There is, meanwhile, a new blow for riders from the less advanced nations that qualified for Tokyo. Riders relying on Minimum Eligibility Requirements (MER) achieved during 2019 must now provide a new MER result from the period January 1, 2020 to June 21, 2021. This new “confirmation” MER is correctly aimed at proving your performance level has not deteriorated during the hiatus. But the shrinking international calendar could make the new goalposts unreachable for some, a further blow for the FEI’s effort to increase the number of flags flying at Olympic equestrian events.
Here in the UK, the eventing community has been split between those desperate to compete and those who feel the 2020 domestic season should now be written off; there is nothing left this season for which anyone needs to qualify, and our natural turf footings are rock hard after an unusually prolonged hot, dry spring.
Even on a landmass as small as the UK, matters have been complicated by the autonomous national governments of Wales, Scotland and Northern Ireland all adopting different social distancing policies to England’s. There is still ambiguity about the presence of emergency services throughout at UK sporting events, rather than simply being “on call.”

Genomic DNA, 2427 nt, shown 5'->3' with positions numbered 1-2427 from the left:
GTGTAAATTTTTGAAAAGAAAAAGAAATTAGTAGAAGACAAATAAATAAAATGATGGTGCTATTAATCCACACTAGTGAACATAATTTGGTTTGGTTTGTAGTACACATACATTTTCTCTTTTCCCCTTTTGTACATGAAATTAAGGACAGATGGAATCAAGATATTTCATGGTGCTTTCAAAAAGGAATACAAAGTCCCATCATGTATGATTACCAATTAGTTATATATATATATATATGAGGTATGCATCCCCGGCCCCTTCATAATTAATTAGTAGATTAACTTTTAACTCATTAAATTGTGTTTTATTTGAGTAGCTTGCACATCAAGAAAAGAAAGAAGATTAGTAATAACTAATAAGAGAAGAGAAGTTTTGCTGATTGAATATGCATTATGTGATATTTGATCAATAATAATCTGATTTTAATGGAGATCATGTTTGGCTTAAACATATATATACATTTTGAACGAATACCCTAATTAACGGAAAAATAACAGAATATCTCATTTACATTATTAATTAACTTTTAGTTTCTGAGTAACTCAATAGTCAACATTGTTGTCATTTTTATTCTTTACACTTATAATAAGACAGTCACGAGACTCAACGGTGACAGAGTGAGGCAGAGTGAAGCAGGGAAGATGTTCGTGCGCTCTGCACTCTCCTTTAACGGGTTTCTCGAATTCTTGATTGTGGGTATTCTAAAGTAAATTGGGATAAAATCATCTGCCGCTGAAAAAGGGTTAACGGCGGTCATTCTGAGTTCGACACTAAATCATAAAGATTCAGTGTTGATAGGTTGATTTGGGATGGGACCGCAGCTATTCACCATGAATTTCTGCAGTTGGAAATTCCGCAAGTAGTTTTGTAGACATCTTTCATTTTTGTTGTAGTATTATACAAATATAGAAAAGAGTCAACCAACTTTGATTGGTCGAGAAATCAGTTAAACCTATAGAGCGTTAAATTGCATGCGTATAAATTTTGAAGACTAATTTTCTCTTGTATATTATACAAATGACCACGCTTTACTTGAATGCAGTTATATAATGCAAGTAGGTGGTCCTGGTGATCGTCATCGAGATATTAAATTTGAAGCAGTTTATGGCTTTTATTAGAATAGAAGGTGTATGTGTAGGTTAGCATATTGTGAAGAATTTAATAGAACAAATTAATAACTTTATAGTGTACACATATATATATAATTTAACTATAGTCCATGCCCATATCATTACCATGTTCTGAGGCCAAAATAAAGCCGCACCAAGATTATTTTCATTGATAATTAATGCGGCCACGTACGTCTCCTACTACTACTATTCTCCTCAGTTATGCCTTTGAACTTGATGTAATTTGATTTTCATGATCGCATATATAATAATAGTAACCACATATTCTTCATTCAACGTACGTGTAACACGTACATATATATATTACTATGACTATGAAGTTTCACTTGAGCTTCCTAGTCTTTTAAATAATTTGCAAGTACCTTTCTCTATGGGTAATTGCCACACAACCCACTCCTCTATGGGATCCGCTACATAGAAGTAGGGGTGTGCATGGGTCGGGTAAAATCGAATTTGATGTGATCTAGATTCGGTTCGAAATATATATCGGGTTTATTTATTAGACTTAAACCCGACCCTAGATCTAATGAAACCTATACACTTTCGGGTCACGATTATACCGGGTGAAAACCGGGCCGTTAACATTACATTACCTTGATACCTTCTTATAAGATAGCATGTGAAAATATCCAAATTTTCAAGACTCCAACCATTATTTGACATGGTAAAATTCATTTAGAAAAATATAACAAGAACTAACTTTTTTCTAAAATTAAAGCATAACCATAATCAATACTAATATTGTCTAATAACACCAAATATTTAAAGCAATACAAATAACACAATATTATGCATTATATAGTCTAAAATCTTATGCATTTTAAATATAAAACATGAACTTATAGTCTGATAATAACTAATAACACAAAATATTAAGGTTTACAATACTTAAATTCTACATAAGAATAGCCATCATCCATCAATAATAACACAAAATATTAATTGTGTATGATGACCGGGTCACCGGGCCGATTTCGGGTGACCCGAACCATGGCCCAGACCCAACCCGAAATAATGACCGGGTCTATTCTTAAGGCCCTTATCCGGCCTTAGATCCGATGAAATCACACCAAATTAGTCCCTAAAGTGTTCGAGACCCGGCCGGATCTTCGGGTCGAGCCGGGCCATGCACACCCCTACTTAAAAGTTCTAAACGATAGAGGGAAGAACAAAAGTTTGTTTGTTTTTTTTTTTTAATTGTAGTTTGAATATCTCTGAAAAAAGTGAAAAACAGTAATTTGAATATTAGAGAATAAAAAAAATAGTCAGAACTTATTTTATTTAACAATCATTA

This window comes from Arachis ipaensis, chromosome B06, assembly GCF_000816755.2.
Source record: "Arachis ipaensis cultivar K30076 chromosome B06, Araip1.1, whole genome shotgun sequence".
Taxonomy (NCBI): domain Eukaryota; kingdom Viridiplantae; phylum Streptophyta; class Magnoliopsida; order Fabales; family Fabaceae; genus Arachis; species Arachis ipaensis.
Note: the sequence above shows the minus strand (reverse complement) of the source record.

British Eventing (BE) has well thought-through guidance for the still-awaited resumption of spectator-less national horse trials. Incredibly, it has provoked considerable Luddism, with many aghast that they might only be allowed to bring “only” two horses and must leave their dogs at home! Those folks have been living on Mars lately, I guess.
Interesting points include a requirement for riders to volunteer as helpers in return for acceptance of entries; arrival “just-in-time” and prompt exit, so that people have no opportunity to socialise when not actually doing their ride; and printing out their own bib numbers. BE reckons 10 metres is the safe distance between parked trucks – twice the distance suggested by other UK equestrian bodies.